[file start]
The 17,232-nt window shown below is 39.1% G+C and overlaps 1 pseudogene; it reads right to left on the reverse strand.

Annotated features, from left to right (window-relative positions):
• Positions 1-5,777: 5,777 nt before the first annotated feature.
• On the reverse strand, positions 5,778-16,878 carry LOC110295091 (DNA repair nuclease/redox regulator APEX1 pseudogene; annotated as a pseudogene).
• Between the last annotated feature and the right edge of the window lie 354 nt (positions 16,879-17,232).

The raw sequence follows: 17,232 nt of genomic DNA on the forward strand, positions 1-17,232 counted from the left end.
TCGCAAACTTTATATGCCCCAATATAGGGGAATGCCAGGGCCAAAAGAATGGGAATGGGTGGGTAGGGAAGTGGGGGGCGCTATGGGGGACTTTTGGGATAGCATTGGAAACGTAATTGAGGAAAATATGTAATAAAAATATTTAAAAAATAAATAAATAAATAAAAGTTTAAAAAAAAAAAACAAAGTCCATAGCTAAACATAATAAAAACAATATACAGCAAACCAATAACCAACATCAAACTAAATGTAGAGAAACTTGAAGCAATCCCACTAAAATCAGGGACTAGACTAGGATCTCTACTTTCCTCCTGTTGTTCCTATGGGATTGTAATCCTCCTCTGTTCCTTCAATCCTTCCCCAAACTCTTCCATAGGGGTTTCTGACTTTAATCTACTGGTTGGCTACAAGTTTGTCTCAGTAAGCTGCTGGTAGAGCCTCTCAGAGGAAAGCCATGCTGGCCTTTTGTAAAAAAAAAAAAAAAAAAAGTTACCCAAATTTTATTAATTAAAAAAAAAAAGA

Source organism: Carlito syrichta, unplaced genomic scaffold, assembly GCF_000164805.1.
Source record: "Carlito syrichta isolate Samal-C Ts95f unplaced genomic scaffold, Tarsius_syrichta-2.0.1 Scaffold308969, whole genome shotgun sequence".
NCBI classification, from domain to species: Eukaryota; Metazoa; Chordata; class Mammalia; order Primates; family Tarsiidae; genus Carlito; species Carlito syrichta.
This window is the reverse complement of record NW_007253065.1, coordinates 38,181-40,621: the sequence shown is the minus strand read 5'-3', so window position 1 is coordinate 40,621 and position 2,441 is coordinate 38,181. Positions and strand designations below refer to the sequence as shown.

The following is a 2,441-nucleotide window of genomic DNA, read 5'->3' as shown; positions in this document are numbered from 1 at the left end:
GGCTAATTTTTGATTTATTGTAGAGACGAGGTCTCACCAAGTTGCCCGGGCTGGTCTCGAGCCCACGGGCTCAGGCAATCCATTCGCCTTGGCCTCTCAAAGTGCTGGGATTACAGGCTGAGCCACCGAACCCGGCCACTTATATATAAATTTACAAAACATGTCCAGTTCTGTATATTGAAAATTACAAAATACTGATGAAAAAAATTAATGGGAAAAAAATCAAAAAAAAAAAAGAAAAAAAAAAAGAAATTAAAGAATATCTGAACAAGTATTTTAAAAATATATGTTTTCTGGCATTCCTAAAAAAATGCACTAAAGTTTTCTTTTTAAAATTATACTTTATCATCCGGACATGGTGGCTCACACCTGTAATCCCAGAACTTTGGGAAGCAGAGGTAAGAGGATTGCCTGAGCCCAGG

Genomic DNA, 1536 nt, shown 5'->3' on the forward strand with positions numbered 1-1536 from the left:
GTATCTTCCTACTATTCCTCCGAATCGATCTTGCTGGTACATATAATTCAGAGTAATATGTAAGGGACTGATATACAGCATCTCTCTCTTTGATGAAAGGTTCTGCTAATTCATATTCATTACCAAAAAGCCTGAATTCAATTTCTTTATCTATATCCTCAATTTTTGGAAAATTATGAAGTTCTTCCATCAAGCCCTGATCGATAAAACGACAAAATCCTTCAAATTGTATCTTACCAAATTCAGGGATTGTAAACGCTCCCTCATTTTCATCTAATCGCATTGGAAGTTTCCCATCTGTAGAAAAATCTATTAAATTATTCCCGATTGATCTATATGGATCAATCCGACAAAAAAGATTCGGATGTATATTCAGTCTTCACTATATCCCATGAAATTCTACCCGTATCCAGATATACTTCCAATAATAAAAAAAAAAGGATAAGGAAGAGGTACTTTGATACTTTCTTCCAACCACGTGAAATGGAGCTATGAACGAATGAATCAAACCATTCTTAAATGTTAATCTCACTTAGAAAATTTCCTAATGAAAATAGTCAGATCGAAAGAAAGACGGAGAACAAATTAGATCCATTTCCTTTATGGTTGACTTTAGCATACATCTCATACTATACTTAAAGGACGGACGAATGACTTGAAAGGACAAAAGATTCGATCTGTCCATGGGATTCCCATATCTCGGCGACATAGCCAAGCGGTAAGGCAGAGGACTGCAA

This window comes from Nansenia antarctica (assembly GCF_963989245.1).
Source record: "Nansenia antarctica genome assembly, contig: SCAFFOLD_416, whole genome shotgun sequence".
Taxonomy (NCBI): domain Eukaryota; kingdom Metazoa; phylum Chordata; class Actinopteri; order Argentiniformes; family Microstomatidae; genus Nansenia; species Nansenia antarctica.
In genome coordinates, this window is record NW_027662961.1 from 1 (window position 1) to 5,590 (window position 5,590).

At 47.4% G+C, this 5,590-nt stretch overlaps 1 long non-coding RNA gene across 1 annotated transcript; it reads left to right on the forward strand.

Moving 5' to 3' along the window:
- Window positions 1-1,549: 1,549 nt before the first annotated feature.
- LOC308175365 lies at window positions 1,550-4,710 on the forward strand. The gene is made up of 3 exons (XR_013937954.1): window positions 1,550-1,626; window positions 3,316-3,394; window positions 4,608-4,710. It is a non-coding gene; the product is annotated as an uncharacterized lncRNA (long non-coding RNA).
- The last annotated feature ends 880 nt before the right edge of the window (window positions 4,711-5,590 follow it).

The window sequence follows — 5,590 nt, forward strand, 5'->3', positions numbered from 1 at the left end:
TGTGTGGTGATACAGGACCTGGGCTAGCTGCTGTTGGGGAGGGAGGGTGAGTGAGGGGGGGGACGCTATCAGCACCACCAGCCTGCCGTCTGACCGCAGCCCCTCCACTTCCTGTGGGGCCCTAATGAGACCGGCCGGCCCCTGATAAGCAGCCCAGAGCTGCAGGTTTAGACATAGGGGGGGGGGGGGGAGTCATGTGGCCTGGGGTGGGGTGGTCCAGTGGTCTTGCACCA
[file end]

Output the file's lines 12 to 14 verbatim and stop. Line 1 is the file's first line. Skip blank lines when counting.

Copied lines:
The following is a 2,441-nucleotide window of genomic DNA, read 5'->3' as shown; positions in this document are numbered from 1 at the left end:
GGCTAATTTTTGATTTATTGTAGAGACGAGGTCTCACCAAGTTGCCCGGGCTGGTCTCGAGCCCACGGGCTCAGGCAATCCATTCGCCTTGGCCTCTCAAAGTGCTGGGATTACAGGCTGAGCCACCGAACCCGGCCACTTATATATAAATTTACAAAACATGTCCAGTTCTGTATATTGAAAATTACAAAATACTGATGAAAAAAATTAATGGGAAAAAAATCAAAAAAAAAAAAGAAAAAAAAAAAGAAATTAAAGAATATCTGAACAAGTATTTTAAAAATATATGTTTTCTGGCATTCCTAAAAAAATGCACTAAAGTTTTCTTTTTAAAATTATACTTTATCATCCGGACATGGTGGCTCACACCTGTAATCCCAGAACTTTGGGAAGCAGAGGTAAGAGGATTGCCTGAGCCCAGG

Genomic DNA, 1536 nt, shown 5'->3' on the forward strand with positions numbered 1-1536 from the left: